In conclusion, butts are a topic that are widely discussed within many realms, between men, women, in music, and in visuals, but one thing is consistent and that is that almost everyone who is talking about butts are obsessed. Obsession is rooted within the misogynistic views of men over women and their need to use as many women as possible. Past example is Bubba Sparxx and the song “Ms. New Booty.” Rap music, as said in the past, is the main culprit of these misogynistic lyrics and ideas with a few exceptions of a few other music genres.

Biological factors are also included in our obsession over butts. Larger behinds show healthier women have a better chance at having babies, surviving childbirth, and passing on genes. This causes the general male obsession over butts and why women want to have bigger butts. They want bigger butts to be able to attract men and gain the attention of a partner, which will eventually lead to childbirth.

The implications of this are that women are drastically changing their bodies in dangerous ways to try and conform to this standard of beauty to the point of drastic modification that can result in death. Because of these messages to have a certain body coming from many different forms of media and even potential partners, women feel inadequate and change themselves to fit these forms of beauty.

Other implications besides the dangerous changes to women’s bodies that some are putting themselves through, many women also start to have eating disorders and body disfigurement disorders that cause them to see a different reality than the one that is right in front of them. This in turn, can cause mental issues that can lead to depression and suicidal thoughts. The image of their body is so important to some women that they would rather die than have the body that they were born with.

Women can take this new view of beauty and use it to their advantage. This idea of beauty is different than the traditional “white” beauty of the thin all over body type. It shows that differences in body types can be beautiful and women can use that by proudly standing up and saying their body type is beautiful. This break from that beauty type can pave the way for claiming beauty, especially in media, for the wide array of body types that women possess.

One female role model is Lily Allen, an English recording artist who uses this objectification in her new song and music video “Hard Out Here”. In this video, she is on an operating table getting liposuction; she is being talked about by the “agent” and “the surgeon” as they are standing above her. Her agent says “how can somebody let themselves get like this” and the surgeon also remarks “lack of self-discipline I suppose.” That’s when she interjects “Um, I had two babies.”  The surgeon ignores her and says to the agent “a lot of women do this after they have children, they just basically let go.” Where the agent says “really? That’s terrifying.”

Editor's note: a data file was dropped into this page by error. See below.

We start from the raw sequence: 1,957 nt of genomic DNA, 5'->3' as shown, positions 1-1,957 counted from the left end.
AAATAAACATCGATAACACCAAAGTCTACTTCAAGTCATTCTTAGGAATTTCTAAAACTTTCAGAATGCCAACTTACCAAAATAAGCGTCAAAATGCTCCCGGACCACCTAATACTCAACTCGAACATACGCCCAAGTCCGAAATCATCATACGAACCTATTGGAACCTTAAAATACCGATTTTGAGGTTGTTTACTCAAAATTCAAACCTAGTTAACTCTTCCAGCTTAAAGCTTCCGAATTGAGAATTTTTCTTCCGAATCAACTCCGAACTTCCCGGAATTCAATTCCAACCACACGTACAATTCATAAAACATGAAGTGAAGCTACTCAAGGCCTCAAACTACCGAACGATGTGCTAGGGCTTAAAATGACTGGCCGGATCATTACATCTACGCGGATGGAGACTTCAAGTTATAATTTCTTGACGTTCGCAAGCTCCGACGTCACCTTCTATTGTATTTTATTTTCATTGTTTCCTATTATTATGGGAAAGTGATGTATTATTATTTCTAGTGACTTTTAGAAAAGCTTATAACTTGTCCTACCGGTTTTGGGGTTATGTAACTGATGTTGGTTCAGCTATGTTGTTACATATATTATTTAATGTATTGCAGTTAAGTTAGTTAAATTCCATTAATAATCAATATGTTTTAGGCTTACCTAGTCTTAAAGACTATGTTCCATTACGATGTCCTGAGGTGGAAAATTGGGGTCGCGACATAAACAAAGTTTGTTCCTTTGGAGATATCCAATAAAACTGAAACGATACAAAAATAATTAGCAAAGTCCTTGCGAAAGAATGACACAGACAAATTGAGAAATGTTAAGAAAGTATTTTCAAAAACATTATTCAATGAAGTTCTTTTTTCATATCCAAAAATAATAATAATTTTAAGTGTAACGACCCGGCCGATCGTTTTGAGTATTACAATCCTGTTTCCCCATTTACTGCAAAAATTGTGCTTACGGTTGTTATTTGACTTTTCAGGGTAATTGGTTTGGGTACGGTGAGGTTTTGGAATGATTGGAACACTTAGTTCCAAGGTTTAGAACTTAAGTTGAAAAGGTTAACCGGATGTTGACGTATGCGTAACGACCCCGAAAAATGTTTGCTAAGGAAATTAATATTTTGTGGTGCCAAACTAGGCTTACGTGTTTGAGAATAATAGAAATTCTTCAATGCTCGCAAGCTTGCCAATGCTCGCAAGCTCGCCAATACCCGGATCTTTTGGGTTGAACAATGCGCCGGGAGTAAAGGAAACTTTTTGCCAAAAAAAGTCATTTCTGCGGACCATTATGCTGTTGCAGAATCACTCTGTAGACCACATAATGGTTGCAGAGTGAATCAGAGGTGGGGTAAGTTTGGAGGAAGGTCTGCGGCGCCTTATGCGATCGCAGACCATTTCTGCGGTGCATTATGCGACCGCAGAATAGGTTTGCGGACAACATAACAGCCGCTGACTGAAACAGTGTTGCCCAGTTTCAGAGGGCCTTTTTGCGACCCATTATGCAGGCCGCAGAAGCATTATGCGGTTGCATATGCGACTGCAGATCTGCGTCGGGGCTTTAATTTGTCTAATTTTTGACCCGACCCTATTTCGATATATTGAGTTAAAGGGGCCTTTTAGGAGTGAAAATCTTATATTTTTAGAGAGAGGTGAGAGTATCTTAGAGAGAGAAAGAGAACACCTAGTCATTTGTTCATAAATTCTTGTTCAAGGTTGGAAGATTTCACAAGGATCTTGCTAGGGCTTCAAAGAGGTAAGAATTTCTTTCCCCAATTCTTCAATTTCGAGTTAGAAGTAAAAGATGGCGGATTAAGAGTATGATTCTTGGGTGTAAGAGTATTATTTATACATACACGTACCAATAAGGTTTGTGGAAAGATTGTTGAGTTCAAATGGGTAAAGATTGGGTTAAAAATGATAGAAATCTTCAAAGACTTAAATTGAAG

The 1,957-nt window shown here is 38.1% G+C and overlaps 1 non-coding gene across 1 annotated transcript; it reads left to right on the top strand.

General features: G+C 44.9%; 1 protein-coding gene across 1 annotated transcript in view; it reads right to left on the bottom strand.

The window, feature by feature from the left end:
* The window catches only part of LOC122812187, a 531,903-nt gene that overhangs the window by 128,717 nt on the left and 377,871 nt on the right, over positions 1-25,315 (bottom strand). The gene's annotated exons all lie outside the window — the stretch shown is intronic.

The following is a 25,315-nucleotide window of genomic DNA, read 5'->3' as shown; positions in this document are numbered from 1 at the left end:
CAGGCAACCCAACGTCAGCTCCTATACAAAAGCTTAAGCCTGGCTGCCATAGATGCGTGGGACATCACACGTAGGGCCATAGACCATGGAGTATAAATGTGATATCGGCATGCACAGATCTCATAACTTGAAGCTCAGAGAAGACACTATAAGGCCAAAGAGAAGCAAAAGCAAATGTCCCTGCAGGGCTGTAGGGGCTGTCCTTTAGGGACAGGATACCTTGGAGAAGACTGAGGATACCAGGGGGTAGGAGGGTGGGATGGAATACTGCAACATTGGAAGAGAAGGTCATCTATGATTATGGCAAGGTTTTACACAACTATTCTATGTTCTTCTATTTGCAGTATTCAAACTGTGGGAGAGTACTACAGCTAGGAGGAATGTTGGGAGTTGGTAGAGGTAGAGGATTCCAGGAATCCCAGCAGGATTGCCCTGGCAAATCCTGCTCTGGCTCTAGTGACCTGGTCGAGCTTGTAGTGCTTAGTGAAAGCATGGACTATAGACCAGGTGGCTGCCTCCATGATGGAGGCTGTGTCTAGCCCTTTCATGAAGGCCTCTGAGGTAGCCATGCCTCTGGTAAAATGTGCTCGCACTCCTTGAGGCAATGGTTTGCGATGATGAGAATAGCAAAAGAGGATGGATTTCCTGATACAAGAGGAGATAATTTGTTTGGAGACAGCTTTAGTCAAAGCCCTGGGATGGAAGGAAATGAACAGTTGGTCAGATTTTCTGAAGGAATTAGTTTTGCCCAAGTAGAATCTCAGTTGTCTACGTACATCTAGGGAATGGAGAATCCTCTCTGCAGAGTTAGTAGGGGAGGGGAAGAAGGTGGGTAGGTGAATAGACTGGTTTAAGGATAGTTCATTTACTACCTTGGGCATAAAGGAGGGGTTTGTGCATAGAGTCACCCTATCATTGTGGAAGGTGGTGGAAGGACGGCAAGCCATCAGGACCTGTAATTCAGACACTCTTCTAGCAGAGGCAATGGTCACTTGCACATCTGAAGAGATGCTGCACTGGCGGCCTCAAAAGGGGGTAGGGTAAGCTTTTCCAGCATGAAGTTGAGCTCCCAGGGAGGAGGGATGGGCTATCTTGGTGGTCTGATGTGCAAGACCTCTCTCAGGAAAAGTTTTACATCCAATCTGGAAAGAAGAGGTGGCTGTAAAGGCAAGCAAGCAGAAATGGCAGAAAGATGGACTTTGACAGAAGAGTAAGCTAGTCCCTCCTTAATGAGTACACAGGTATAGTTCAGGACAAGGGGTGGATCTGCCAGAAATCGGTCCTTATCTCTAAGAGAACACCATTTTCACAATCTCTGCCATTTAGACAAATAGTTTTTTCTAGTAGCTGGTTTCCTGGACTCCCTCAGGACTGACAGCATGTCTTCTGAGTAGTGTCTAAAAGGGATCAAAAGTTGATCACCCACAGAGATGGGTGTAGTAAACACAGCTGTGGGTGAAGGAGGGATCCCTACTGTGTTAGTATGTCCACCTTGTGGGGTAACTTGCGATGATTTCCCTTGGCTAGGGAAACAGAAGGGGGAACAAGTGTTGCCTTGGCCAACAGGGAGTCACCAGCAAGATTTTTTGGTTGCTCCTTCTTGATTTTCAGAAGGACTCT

Lily Allen 'It's Hard Out Here' by Chris Sweeney

Lilly Allen in her music video “Hard Out Here” during the operation scene.

This is when she gets the most annoyed look and the song starts. This song is actually about the double standards what women have compared to men, the glass ceiling, the immobility of women, women’s body size, societies worth of women, and many other topics that women have in today’s society. She also visualizes this by having sexual dancing but only at the direction of her agent, which is teaching her how to be “sexy” by “twerking” and other sexual norms that are present in many music videos. She directly tells people, especially men, that women have a hard time and “sometimes it’s hard to find the words to say. I’ll go ahead to say them anyway. Forget your balls and grow a pair of tits. It’s hard, it’s hard, it’s hard out here for a bitch.”

By making this claim of beauty, it may nullify the opposing views that the media and others have about their own personal beauty. This claim will make women stronger and they can represent themselves at the beautiful women that they know themselves to be and go against the norm.  This front will be a changing force of body type glorification that may eventually create body type equality.

Works Cited

Brown, Ian. “Why men can’t-and shouldn’t-stop staring at women.” The Globe and Mail. 23 Mar. 2013. Web.  13 Nov. 2013. <>.

Crocker, Lizzie. “Illegal butt injections are on the rise and women are at risk.” The Daily Beast. 13 Oct. 2013. Web. 13 Nov. 2013. <>l.

Crow, Kim. “Size 14 is average American woman’s size, but not the average shopper’s.” 25 Aug. 2010. Web. 13 Nov. 2013. <>.

Daily Mail Reporter. “My bottom is real! Kim Kardashian proves it with an x-ray.Daily Mail. 27 Jun. 2011. Web. 13 Nov. 2013. <>.

De Lacy, Martha. “‘My quest for the perfect bottom left me with no limbs’: Mother’s botched black market injections lead to quadruple amputation.” 30 May 2013. Web. 13 Nov. 2013. <>.

Do Something. “11 facts about body image.” Do Something. 17 Nov. 2013. Web. 13 Nov. 2013. <>.

“Eating disorder statistics.”  National Association of Anorexia Nervosa and Associated Disorders. n.d. Web. 17 Nov. 2013.

Lovett, Edward. “Most models meet criteria for anorexia, size 6 is plus size: magazine.” ABC News.  12 Jan. 2012. Web. 13 Nov. 2013. <>.

Natasha. “K.Michelle admits to a butt lift…and doing “LAHH NY” in exchange for her OWN studio.” They BF. 15 Aug. 2013. Web. 13 Nov. 2013. <>.

Robinson, Nicholas. (2011, October 6). “Nicki Minaj admits to butt implants?” Rolling Out. 6 Oct. 2011. Web. 13 Nov. 2013. <>.

Sanchez, Melissa & Perez, Maria. (2013, June 13). “Cops investigate woman’s death after butt injections.” Miami Herald. 13 Jun. 2013. 13 Nov. 2013. Web. <>.

“Stats”, Eddie. (2013, April). “The booty politic: Major Lazer -“bubble butt” video [NSFW] + what it means.” Okay Player. Apr. 2013. 13 Nov. 2013. Web. <>.

“Women in advertisements and body image.” Women in Ads. n.d. 17, Nov. 2013.Web. 13 Nov. 2013. <>.

YouBeauty Editors. “Ask a scientist: Why do guys love women’s butts?” YouBeauty. 10 May 2013. Web. 13 Nov. 2013. <>.